Life on Mars: Take two.
Using electron microscopy, researchers from NASA's Johnson Space Center in Houston and their colleagues identified minute spherical and rod-shaped features suggestive of fossils in the Martian meteorites Nakhla, about 1.3 billion years old, and Shergotty, about 180 million years old.
"Because we are finding evidence for fossilized organisms in meteorites with such young ages, it is conceivable that there could still be life somewhere on Mars at the present time," says study collaborator Kathie Thomas-Keptra of Lockheed Martin Corp. in Houston. Her team announced the findings in March at the annual Lunar and Planetary Science Conference in Houston.
Thomas-Keptra says the possible fossils have much in common with mineralized bacteria found in terrestrial rock known as Columbia River basalt. The spherical and rod-shaped features in the Martian samples are rare but occur in patches, a pattern "highly suggestive of biological activity," she notes. "Inorganic chemical precipitation, for example, would not likely occur in sporadic, random, colonylike patches."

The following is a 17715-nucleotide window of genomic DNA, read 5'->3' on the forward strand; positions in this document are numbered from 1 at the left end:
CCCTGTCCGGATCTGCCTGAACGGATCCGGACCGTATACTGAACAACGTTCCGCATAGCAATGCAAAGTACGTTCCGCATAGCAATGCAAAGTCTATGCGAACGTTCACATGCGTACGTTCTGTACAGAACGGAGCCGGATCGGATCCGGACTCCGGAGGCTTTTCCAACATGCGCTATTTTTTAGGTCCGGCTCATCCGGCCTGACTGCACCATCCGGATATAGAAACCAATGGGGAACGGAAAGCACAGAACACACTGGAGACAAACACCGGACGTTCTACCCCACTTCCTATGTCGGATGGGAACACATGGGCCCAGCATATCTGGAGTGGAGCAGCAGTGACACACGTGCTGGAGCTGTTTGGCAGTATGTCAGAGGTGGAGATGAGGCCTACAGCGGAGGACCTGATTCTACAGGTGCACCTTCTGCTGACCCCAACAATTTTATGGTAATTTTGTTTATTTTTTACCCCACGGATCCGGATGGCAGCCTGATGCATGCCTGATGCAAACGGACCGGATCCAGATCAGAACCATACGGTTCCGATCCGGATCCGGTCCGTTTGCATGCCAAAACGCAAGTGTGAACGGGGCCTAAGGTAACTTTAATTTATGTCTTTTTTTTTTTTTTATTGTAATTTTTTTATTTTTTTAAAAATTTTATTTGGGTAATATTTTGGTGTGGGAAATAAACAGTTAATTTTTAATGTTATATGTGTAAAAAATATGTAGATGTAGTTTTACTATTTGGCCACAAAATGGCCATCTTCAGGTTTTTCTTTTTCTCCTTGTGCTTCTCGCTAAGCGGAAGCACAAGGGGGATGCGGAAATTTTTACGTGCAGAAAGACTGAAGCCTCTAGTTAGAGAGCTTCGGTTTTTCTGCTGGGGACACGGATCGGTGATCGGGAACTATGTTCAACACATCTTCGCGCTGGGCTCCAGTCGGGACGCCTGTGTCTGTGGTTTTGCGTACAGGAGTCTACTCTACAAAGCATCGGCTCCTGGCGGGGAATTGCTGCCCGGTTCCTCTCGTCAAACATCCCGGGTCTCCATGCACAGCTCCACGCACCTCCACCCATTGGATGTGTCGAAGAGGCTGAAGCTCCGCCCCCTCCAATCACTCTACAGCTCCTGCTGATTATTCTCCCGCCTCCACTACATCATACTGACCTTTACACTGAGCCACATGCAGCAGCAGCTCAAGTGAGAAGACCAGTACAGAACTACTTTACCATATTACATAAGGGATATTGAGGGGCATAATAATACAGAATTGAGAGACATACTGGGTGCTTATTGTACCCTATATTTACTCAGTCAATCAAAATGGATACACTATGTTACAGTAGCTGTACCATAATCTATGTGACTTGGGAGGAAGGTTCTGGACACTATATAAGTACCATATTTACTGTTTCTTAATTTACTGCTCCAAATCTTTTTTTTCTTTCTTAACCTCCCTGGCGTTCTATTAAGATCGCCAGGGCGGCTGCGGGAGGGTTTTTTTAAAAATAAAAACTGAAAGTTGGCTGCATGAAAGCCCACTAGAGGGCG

John P. Bradley of MVA in Norcross, Ga., and the Georgia Institute of Technology in Atlanta says it's best to keep an open mind. However, he says that there's no compelling evidence that these features must be fossils. "The absolutely key prerequisite is to look inside these objects to see if you can see cellular structure," he says. "In the absence of that, [the scientists are] going to spin their wheels."
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|Title Annotation:||minute spherical and rod-shaped features identified on Mars|
|Date:||May 1, 1999|
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